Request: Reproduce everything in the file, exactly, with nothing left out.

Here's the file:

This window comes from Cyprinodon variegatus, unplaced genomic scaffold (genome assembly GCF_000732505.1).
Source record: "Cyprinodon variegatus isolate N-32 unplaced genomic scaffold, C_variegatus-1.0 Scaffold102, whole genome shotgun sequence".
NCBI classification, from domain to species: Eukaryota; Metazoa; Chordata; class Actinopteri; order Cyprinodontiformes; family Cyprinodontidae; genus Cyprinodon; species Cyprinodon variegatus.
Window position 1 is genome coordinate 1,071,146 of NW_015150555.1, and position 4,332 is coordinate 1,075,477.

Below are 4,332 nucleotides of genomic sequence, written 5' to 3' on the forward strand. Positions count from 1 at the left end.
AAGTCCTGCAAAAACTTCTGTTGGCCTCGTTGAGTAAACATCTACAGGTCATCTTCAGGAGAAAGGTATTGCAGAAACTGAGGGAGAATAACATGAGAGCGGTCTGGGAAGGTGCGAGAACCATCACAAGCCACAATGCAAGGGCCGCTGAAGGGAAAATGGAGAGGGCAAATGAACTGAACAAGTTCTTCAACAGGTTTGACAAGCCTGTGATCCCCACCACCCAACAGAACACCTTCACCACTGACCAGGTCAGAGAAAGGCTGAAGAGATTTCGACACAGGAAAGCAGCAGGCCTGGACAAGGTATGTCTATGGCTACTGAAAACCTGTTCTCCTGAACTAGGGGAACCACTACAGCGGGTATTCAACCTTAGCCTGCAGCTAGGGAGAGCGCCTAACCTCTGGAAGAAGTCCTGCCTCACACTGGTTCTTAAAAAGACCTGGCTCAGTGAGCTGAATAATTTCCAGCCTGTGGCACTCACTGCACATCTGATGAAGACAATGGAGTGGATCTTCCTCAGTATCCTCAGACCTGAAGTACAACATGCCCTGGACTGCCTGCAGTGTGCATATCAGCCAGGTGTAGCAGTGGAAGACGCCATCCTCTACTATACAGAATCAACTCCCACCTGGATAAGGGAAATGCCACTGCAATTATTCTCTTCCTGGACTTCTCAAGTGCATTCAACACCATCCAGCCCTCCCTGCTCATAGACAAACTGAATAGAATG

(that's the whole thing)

This window comes from Cyprinodon variegatus, unplaced genomic scaffold (genome assembly GCF_000732505.1).
Source record: "Cyprinodon variegatus isolate N-32 unplaced genomic scaffold, C_variegatus-1.0 Scaffold102, whole genome shotgun sequence".
NCBI classification, from domain to species: Eukaryota; Metazoa; Chordata; class Actinopteri; order Cyprinodontiformes; family Cyprinodontidae; genus Cyprinodon; species Cyprinodon variegatus.
Window position 1 is genome coordinate 1,071,146 of NW_015150555.1, and position 4,332 is coordinate 1,075,477.

Below are 4,332 nucleotides of genomic sequence, written 5' to 3' on the forward strand. Positions count from 1 at the left end.
AAGTCCTGCAAAAACTTCTGTTGGCCTCGTTGAGTAAACATCTACAGGTCATCTTCAGGAGAAAGGTATTGCAGAAACTGAGGGAGAATAACATGAGAGCGGTCTGGGAAGGTGCGAGAACCATCACAAGCCACAATGCAAGGGCCGCTGAAGGGAAAATGGAGAGGGCAAATGAACTGAACAAGTTCTTCAACAGGTTTGACAAGCCTGTGATCCCCACCACCCAACAGAACACCTTCACCACTGACCAGGTCAGAGAAAGGCTGAAGAGATTTCGACACAGGAAAGCAGCAGGCCTGGACAAGGTATGTCTATGGCTACTGAAAACCTGTTCTCCTGAACTAGGGGAACCACTACAGCGGGTATTCAACCTTAGCCTGCAGCTAGGGAGAGCGCCTAACCTCTGGAAGAAGTCCTGCCTCACACTGGTTCTTAAAAAGACCTGGCTCAGTGAGCTGAATAATTTCCAGCCTGTGGCACTCACTGCACATCTGATGAAGACAATGGAGTGGATCTTCCTCAGTATCCTCAGACCTGAAGTACAACATGCCCTGGACTGCCTGCAGTGTGCATATCAGCCAGGTGTAGCAGTGGAAGACGCCATCCTCTACTATACAGAATCAACTCCCACCTGGATAAGGGAAATGCCACTGCAATTATTCTCTTCCTGGACTTCTCAAGTGCATTCAACACCATCCAGCCCTCCCTGCTCATAGACAAACTGAATAGAATG